Michael Davidson and his wife, Eileen, were reveling in the family’s sudden reversal of fortune the night before he was killed fighting a fire for the FDNY, she recalled Saturday.

Eileen’s second bout with cancer had been cured. The rare lung disorder that had sickened their youngest child, Amy, was at last improving. The couple had finally settled into a dream home in Floral Park.

“We were ready to enjoy the life that we built together. And so we had this moment when it hit us,” she said. “We literally high-fived one another in the kitchen — on the last night with my husband. ‘We did it. We made it.’ ”

That was March 22, 2018. On March 23, Davidson — a 15-year veteran firefighter and a Floral Park father of three girls and a boy — died after being felled by a fire beneath a shuttered jazz club being used for the Edward Norton movie "Motherless Brooklyn."

At a ceremony Saturday to honor Davidson inside his Harlem firehouse, hundreds of firefighters saluted him and his family, including his retired firefighter dad, firefighter brother, the four young children and widow, as the department dedicated a plaque in his memory.

“Today, we make Mike a permanent part of the history of this city,” Mayor Bill de Blasio said, adding: “We are saying that his name must be remembered — that to understand this place, we also have to know who he was.”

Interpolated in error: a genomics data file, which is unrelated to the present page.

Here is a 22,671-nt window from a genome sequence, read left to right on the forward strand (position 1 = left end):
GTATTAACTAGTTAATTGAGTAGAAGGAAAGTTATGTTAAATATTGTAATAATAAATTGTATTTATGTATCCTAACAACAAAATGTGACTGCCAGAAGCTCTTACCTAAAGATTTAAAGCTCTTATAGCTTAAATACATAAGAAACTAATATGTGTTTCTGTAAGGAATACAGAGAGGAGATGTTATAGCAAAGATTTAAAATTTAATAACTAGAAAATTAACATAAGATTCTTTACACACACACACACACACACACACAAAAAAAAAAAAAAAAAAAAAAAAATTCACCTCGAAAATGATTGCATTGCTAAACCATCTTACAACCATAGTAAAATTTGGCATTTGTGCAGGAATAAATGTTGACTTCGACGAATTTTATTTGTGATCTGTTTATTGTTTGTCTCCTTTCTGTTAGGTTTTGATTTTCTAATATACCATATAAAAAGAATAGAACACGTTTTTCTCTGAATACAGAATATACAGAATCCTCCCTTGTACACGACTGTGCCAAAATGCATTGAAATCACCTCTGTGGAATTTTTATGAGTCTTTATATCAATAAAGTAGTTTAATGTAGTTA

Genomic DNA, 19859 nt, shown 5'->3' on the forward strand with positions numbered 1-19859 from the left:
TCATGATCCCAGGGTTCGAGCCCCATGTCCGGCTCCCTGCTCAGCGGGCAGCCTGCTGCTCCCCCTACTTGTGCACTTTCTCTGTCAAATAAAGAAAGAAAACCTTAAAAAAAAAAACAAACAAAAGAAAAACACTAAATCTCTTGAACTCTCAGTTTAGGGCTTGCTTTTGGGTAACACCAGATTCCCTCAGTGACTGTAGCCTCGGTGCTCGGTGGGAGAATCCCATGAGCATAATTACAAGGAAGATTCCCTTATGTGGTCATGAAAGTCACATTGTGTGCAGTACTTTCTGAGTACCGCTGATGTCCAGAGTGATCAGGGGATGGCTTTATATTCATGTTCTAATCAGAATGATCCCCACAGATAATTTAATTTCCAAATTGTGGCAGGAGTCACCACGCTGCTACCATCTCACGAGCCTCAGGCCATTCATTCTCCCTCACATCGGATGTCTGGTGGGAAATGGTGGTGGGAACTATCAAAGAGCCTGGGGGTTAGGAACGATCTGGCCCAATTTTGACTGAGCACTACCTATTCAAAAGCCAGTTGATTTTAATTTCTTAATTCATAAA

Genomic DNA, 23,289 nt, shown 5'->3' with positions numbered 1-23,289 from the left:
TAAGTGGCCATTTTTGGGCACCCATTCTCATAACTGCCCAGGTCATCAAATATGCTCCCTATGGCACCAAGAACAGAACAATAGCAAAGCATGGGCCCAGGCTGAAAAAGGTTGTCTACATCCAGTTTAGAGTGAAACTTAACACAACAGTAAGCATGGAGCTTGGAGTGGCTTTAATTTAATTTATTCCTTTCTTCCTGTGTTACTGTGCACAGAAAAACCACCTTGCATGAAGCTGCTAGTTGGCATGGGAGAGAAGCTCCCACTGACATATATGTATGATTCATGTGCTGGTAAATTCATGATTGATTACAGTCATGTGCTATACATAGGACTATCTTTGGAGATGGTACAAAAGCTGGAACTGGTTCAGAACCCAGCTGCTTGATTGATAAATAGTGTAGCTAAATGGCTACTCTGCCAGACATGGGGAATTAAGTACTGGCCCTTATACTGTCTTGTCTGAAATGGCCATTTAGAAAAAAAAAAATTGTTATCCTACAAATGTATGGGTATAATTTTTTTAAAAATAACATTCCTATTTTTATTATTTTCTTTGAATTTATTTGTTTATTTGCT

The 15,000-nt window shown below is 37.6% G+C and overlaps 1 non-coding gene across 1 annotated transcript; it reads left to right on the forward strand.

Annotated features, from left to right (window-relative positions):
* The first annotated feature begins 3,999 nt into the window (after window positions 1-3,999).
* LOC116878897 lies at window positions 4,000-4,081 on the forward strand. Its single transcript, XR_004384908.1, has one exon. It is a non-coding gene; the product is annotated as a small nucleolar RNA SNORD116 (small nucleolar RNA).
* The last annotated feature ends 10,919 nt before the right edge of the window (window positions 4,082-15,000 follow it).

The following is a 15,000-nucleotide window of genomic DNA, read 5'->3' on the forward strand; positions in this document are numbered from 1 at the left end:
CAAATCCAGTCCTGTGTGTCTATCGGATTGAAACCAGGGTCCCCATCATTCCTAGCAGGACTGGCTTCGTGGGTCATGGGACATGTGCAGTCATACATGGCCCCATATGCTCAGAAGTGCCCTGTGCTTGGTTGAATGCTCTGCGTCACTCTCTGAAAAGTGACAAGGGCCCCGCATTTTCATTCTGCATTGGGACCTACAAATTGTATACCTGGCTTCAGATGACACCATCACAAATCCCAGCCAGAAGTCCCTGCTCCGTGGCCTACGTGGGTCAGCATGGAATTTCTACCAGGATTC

De Blasio then turned to Davidson’s parents: “Thank you for raising a hero.”

Davidson, 37, was assigned to be the nozzle man the night of the fire, exactly a year ago, in the cellar of 773 St. Nicholas Ave., with Harlem’s Engine Company 69.

Holding the nozzle to direct the stream of water is the firefighting job closest to the blaze — and the danger.

He was not able to escape after being called to retreat because the situation was too dangerous. Fellow firefighters soon realized Davidson was missing, went back in and found him unconscious.

On Saturday, a banner with his photograph hung inside the firehouse, along with his battered jacket, a nozzle and a cross. Davidson was posthumously promoted to lieutenant.

Eileen Davidson fought back tears as she described the hole left in her family’s life by the death of her husband — whom she met at 21 when she was stricken with cancer and bald from chemotherapy.

“He would sit with me when I was too sick to move,” she said, adding: “He would make me laugh when I wanted to cry. And he would make me feel beautiful when I was terrified to look at my own reflection.”

She recalled family dance parties, Christmases and barbecues and home renovations, and her husband dressing up as Spider-Man and boosting neighborhood kids up onto the rig, the kids cheering when they blasted the horn.

“Heaven needed a hero,” she told her own children, 8,7, 4, and 2, Saturday through tears. “Your daddy was called to do greater jobs in heaven than he could do here on Earth.”